Happy New Year! Here are few stories that caught our attention during the first week of 2013. The articles this week include the 5 big trends you’ll see at CES, what to expect in imaging software in radiology for 2013, the hard truth about cloud differences, designing enterprise mobile apps and more.
In our Follow Friday series, we feature a few industry news finds to share with you. We are constantly finding interesting, fun, exciting, noteworthy, shocking and industry-changing articles all week long on the internet. Check us out every week to see what catches our eye around the web!
5 Big Trends You'll See at CES 2013 - Mashable
By Pete Pachal
Despite its uncertain future, the annual CES is always the year's first taste of the new technologies that will define it. With hundreds of companies peddling thousands of products, it's easy to get lost in the noise of pre-show chatter, but out of the chaos, various patterns are emerging, and some will grow to become bona fide "trends." International CES 2013 officially begins on Tuesday, Jan. 8, but like the presidential primaries, companies are unveiling new products earlier and earlier in advance of the show in order to be heard before the din of the show gets too loud. LG, for example, began announcing TV news as early as Christmas, and Samsung dropped news about PCs and cameras early in the New Year.
Radiology in 2013: The Year of Imaging Software - DiagnosticImaging
By Whitney L.J. Howell
The industry has turned its focus to what can be done in the next year to make practice more efficient and improve how its providers interact with other specialties. One of the biggest strategies for accomplishing this goal will be the implementation and use of new software offerings, experts say. The increasing use of more complex information in radiology practice has necessitated intelligent systems to more effectively capture and analyze data. Whether the new products impact workflow or patient care, new software developments will play an integral role in how you obtain, analyze, and share images in the future.
Gartner: The black cloud over IT will lift in 2013 - Venture Beat
By Christina Farr
For startups developing software for businesses rather than consumers, pitching products to IT divisions can be a predicament: It’s often unclear who makes the final decision on purchases, and IT budgets have become notoriously tight. A new wave of companies — like GoodData, founded in 2007 — have boldly entered the market with plans to bypass IT entirely and sell their products to marketing and business users. Research firm Gartner is partially responsible for its shift in attitude with its frequently-cited projection that by 2017, chief marketing officers will spend more on IT than chief information officers. Startups selling software to businesses fear that they can no longer count on IT managers as customers.
5 Etiquette Tips for Photo Sharing - Mashable
By Beth Blecherman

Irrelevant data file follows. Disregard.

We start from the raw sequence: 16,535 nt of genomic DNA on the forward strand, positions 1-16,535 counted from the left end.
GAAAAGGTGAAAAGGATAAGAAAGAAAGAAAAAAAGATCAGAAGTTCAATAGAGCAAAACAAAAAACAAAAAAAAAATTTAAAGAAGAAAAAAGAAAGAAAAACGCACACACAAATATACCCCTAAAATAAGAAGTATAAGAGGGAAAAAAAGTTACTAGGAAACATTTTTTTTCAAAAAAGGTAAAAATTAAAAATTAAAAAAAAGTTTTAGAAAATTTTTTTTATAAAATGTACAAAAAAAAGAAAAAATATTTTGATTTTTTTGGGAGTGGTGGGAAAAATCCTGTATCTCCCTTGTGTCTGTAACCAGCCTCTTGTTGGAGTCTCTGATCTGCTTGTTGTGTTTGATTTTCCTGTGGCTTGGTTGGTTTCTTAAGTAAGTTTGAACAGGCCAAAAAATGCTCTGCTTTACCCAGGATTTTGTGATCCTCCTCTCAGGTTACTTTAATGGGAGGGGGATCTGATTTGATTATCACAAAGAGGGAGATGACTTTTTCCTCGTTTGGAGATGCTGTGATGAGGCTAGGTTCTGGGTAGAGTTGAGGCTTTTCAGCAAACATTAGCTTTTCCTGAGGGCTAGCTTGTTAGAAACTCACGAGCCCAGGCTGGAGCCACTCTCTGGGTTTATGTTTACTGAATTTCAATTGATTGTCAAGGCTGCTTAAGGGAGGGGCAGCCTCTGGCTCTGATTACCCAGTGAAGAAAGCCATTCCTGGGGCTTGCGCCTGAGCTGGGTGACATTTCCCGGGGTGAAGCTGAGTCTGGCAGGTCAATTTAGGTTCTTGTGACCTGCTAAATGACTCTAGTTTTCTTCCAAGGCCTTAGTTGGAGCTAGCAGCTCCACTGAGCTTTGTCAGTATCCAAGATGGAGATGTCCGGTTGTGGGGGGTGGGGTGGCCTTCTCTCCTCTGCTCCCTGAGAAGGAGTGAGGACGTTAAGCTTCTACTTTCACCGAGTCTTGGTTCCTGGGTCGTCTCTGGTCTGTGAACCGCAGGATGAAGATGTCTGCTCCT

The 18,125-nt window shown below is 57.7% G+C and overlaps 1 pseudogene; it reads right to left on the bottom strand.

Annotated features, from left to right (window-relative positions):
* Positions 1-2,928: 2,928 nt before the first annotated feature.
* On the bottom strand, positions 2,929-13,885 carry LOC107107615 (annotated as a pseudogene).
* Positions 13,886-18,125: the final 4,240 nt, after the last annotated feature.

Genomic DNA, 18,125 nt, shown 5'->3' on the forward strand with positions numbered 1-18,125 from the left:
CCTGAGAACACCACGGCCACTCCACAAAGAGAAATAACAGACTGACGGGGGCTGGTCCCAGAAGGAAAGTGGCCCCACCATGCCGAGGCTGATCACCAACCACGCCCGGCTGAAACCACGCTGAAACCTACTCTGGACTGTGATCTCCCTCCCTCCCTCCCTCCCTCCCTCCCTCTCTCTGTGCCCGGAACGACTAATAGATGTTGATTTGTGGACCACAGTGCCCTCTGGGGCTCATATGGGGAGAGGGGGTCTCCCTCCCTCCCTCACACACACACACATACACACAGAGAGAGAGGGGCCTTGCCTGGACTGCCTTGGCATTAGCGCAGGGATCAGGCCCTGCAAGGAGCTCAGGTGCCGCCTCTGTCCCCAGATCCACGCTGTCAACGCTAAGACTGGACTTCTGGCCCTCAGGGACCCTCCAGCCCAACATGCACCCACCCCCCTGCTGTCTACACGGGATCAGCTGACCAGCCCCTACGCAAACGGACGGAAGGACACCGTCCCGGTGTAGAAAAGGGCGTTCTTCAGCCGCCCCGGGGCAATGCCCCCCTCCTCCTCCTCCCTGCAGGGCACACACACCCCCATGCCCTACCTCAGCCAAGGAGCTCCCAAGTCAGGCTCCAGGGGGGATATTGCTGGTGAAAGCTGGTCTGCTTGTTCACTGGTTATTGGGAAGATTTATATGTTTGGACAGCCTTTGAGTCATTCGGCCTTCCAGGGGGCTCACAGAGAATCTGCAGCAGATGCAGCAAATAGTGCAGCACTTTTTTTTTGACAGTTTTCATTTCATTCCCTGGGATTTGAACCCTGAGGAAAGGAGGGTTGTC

The use of new and changing technology brings with it new etiquette challenges that can be both difficult to understand and address. As parents, we need to not only figure out our own digital etiquette, but oversee our kids' exploration through these new waters as well. Case in point: Randi Zuckerberg recently shared a family photo with a group of friends on Facebook and that photo went public on Twitter. While the broad sharing of a family photo intended to stay private does not register as a national security breach, it does raise some very good questions about respecting the privacy of others and reveals a very vital parenting lesson.
Hard Truths About Cloud Differences - InformationWeek
By Jim Ditmore
We're long into the hype cycle of cloud computing. That means clear criteria to assess and evaluate the different options are critical. Which of the many cloud approaches should medium to large enterprises take to optimize their data center operations? Typically, the cloud is envisioned as an accessible and low-cost compute utility in the sky that's always available. Despite this lofty promise, companies will need to select and build their cloud environment carefully to avoid fracturing their computing capabilities, locking themselves into a single, higher-cost environment, diminishing their ability to differentiate themselves and gain competitive advantage -- or all three.
Designing enterprise mobile apps: Keep it simple to make it great - SD Times
By Suzanne Kattau
I was recently talking to a vendor about what makes great enterprise mobile apps and he brought up the aforementioned quote in conversation. He said it to illustrate that, in this case, if enterprise users don’t find your mobile app simple and easy to use, they won’t want to use it. So, one of the most helpful mobile app development guidelines that enterprise mobile app developers should keep in mind, he said, has to do with building great user experiences. In other words, keep it short and simple. Shorter is better when it comes to mobile apps.
Forrester: SaaS And Data-Driven “Smart” Apps Fueling Worldwide Software Growth - TechCrunch
By Alex Williams
Forrester Research is citing SaaS and data-driven smart apps as the major growth engines for the worldwide software market. The SaaS software market will increase 25 percent in 2013 to $59 billion, a 25 percent increase. In 2014, the market is expected to total $75 billion. Forrester uses the term “smart computing” to define apps that, for instance, provide direct access to data for decision-making. It also includes data analytics and business intelligence in the category.
The research firm forecasts the smart computing software market to be $41 billion in 2013, increasing to $48 billion in 2014.
Share with us below your thoughts or comments on the articles from this week. What are you looking forward to at CES 2013?